Disclosure: New Britain Youth Museums provided my family with complimentary admission. All thoughts and opinions expressed are my own.
I recently visited the New Britain Youth Museum at Hungerford Park in Kensington, CT. Hungerford Park is a non-profit museum that offers interactive exhibits, exotic animals, barnyard animals, a playground, trails, and classes. The museum is best suited for children 2-12+.
191 Farmington Avenue, Kensington (Berlin), CT 860-827-9064
TIP: The museum is located in Kensington which is a section of Berlin. My GPS did not register Kensington as a town and I needed to put in Berlin.
Admission is $6. Children 2 and under are free. The museum is open Tuesday through Saturday 10 am – 5 pm (check for summer hours).
The museum exhibits were divided into the four seasons. Each area had a collection of pieces from the past. There were pictures showing the way people used the lived in the past. There were also notes about what you were seeing for a self-guided tour.
My kids loved exploring the hands-on exhibits. Even though some of the content might have been above their comprehension (they’re only 3 and 1) I did try to explain how things were used and how people lived differently.
The winter display had a replica of 1900s winter kitchen. Kids can play with the old stove and ice box. My kids also loved looking at the doll house that slightly resembled our home built in 1910.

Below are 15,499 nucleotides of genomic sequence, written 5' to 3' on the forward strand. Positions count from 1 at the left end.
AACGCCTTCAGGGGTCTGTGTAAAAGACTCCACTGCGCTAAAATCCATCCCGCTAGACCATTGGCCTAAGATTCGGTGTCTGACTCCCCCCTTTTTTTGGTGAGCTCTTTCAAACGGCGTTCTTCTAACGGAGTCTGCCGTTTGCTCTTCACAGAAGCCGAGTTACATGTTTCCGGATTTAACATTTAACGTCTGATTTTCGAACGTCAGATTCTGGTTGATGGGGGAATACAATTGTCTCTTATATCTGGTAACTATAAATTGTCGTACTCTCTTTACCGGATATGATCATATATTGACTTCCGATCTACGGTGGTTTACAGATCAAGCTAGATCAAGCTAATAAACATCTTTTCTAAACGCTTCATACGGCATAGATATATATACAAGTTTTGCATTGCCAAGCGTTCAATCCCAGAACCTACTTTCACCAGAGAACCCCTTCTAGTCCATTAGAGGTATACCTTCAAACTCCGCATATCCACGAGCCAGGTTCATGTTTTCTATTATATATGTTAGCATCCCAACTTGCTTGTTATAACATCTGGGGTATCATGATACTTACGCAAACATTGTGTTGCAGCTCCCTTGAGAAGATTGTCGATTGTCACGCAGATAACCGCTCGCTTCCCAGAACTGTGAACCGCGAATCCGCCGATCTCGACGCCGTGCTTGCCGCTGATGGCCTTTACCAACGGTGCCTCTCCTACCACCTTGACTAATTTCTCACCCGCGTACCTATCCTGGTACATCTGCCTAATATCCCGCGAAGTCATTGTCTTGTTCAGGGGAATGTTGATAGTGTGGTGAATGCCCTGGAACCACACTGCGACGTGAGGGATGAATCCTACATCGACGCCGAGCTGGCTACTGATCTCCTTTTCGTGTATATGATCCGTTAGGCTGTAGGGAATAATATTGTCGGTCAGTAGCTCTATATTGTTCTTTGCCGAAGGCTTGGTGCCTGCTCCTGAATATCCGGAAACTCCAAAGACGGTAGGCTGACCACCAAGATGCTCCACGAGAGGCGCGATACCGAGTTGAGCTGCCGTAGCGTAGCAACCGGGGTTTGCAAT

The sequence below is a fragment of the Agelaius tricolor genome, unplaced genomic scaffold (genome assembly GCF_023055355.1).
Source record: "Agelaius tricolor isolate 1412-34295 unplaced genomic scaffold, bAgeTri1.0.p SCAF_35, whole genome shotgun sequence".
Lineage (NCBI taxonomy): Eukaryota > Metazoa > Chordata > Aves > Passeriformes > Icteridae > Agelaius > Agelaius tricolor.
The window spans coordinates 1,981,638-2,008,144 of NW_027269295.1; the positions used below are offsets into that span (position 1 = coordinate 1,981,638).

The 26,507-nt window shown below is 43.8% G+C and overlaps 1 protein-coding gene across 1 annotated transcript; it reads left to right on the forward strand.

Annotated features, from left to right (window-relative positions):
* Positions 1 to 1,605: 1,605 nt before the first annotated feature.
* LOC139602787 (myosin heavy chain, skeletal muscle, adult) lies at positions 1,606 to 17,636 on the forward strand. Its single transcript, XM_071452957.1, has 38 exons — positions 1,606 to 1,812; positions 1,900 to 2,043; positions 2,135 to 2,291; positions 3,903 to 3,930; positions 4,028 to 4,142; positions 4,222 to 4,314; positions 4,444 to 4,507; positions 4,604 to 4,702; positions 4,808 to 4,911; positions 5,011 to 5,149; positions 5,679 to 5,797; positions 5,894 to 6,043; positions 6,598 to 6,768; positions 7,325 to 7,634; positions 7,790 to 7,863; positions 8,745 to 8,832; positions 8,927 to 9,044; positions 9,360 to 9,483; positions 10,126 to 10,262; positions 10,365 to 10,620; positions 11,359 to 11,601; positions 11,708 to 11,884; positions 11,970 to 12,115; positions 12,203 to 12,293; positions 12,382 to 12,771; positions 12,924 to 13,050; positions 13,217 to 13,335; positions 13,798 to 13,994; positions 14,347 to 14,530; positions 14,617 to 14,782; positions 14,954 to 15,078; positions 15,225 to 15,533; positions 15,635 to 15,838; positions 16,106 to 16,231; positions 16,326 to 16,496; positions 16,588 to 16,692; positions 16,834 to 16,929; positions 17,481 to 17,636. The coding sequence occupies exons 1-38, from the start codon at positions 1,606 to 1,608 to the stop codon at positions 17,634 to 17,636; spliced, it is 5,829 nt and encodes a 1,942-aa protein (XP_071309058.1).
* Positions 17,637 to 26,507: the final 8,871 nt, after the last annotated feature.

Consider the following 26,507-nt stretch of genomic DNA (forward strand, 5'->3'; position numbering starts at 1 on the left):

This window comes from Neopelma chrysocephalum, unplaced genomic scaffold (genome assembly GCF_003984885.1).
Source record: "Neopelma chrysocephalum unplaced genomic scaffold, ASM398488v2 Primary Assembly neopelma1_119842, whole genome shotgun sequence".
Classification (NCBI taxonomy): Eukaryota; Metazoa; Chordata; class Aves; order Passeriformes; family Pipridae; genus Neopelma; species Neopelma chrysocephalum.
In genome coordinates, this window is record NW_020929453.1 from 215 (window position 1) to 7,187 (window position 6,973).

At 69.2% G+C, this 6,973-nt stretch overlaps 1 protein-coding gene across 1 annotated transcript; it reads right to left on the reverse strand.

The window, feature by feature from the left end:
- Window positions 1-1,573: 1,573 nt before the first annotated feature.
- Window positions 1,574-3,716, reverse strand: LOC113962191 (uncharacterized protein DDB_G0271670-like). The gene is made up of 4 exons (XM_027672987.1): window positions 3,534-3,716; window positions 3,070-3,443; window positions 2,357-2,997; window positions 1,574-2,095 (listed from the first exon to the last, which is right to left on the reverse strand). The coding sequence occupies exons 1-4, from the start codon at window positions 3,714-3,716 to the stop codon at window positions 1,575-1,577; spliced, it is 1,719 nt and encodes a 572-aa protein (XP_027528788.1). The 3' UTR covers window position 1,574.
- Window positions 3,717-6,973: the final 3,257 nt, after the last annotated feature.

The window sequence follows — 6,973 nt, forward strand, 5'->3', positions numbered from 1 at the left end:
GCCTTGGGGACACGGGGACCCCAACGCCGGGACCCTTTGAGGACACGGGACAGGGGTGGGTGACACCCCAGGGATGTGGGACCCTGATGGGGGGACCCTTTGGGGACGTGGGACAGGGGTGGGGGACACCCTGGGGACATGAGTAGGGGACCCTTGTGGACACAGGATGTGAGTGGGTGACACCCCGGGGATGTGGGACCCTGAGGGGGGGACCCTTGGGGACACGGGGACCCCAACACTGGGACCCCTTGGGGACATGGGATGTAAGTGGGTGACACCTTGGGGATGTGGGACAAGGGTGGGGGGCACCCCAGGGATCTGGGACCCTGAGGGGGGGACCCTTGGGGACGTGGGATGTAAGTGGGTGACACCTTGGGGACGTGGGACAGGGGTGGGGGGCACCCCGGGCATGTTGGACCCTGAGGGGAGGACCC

Spring was all about farming. Old farming tools were displayed. There were pictures of farming a long time ago.
The summer display resembled an old fashioned ice cream parlor. Kids could play at the diary bar and pretend to serve up sundaes.
Fall was all about harvesting and going back to school. My kids were able to make connections with apple picking and that they will soon be going to school. There was even an old fashioned school desk for the kids to check out.
There were a few little kid’s nooks for story reading, a puppet theater, and a bear cave. They were the perfect spot for preschool age children to play.
My kids found the highlight of the museum to be the exotic animal room. The animal room included fish, snakes, turtles, ferrets and birds. The animals in this room were donated to the museum because injury has left them unable to live in the wild.
Hungerford Park features an outdoor barnyard where guests can visit with chickens, ducks, geese, alpacas, goats, sheep , a cow, and several varieties of birds. Similar to the animals in the exotic room, many of the barnyard animals have been injured and need special care. There was even a quiet rehab area for injured animals.
Hungerford Park also has a playground area that is open to guests. It’s a great little shaded area with a playscape, toy cars, and a miniature wooden train. My kids loved playing and burning off some energy.
Hungerford Park also has walking trails that are open to the public. The trails pass by a pavilion with picnic tables, the barnyard animals and a pond.
Hungerford Park offers programs for children starting at age 2. They also host free community events. Check there Facebook page for current events.
We had a wonderful time exploring all that there is to do at Hungerford Park. I’d love to plan a return visit to attend one of their community events.